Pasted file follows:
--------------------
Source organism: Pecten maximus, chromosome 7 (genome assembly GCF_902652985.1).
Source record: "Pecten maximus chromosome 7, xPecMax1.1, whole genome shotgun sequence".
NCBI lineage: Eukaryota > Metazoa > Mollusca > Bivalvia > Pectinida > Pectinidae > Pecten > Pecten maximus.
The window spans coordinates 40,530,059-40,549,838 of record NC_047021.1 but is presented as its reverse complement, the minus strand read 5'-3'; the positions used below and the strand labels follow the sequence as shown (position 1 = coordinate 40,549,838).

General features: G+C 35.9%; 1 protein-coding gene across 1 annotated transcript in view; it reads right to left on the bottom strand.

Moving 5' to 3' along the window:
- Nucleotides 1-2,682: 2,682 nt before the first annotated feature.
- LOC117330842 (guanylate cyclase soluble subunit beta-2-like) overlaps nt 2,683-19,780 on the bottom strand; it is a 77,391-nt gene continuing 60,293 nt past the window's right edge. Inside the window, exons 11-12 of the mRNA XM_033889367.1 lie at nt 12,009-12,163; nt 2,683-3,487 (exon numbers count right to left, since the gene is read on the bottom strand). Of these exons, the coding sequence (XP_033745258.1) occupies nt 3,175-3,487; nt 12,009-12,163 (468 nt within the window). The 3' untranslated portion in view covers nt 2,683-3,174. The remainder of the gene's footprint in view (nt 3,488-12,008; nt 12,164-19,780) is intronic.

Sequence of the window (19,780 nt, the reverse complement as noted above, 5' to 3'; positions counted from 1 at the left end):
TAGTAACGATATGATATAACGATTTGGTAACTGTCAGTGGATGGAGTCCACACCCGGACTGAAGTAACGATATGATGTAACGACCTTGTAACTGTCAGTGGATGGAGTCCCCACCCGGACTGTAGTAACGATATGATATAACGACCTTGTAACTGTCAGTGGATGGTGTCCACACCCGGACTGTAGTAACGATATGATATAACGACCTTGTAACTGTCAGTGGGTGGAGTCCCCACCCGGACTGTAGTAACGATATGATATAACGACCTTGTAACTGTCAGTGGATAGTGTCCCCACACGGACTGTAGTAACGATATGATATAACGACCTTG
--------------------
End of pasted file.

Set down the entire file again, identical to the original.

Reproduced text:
Source organism: Pecten maximus, chromosome 7 (genome assembly GCF_902652985.1).
Source record: "Pecten maximus chromosome 7, xPecMax1.1, whole genome shotgun sequence".
NCBI lineage: Eukaryota > Metazoa > Mollusca > Bivalvia > Pectinida > Pectinidae > Pecten > Pecten maximus.
The window spans coordinates 40,530,059-40,549,838 of record NC_047021.1 but is presented as its reverse complement, the minus strand read 5'-3'; the positions used below and the strand labels follow the sequence as shown (position 1 = coordinate 40,549,838).

General features: G+C 35.9%; 1 protein-coding gene across 1 annotated transcript in view; it reads right to left on the bottom strand.

Moving 5' to 3' along the window:
- Nucleotides 1-2,682: 2,682 nt before the first annotated feature.
- LOC117330842 (guanylate cyclase soluble subunit beta-2-like) overlaps nt 2,683-19,780 on the bottom strand; it is a 77,391-nt gene continuing 60,293 nt past the window's right edge. Inside the window, exons 11-12 of the mRNA XM_033889367.1 lie at nt 12,009-12,163; nt 2,683-3,487 (exon numbers count right to left, since the gene is read on the bottom strand). Of these exons, the coding sequence (XP_033745258.1) occupies nt 3,175-3,487; nt 12,009-12,163 (468 nt within the window). The 3' untranslated portion in view covers nt 2,683-3,174. The remainder of the gene's footprint in view (nt 3,488-12,008; nt 12,164-19,780) is intronic.

Sequence of the window (19,780 nt, the reverse complement as noted above, 5' to 3'; positions counted from 1 at the left end):
TAGTAACGATATGATATAACGATTTGGTAACTGTCAGTGGATGGAGTCCACACCCGGACTGAAGTAACGATATGATGTAACGACCTTGTAACTGTCAGTGGATGGAGTCCCCACCCGGACTGTAGTAACGATATGATATAACGACCTTGTAACTGTCAGTGGATGGTGTCCACACCCGGACTGTAGTAACGATATGATATAACGACCTTGTAACTGTCAGTGGGTGGAGTCCCCACCCGGACTGTAGTAACGATATGATATAACGACCTTGTAACTGTCAGTGGATAGTGTCCCCACACGGACTGTAGTAACGATATGATATAACGACCTTG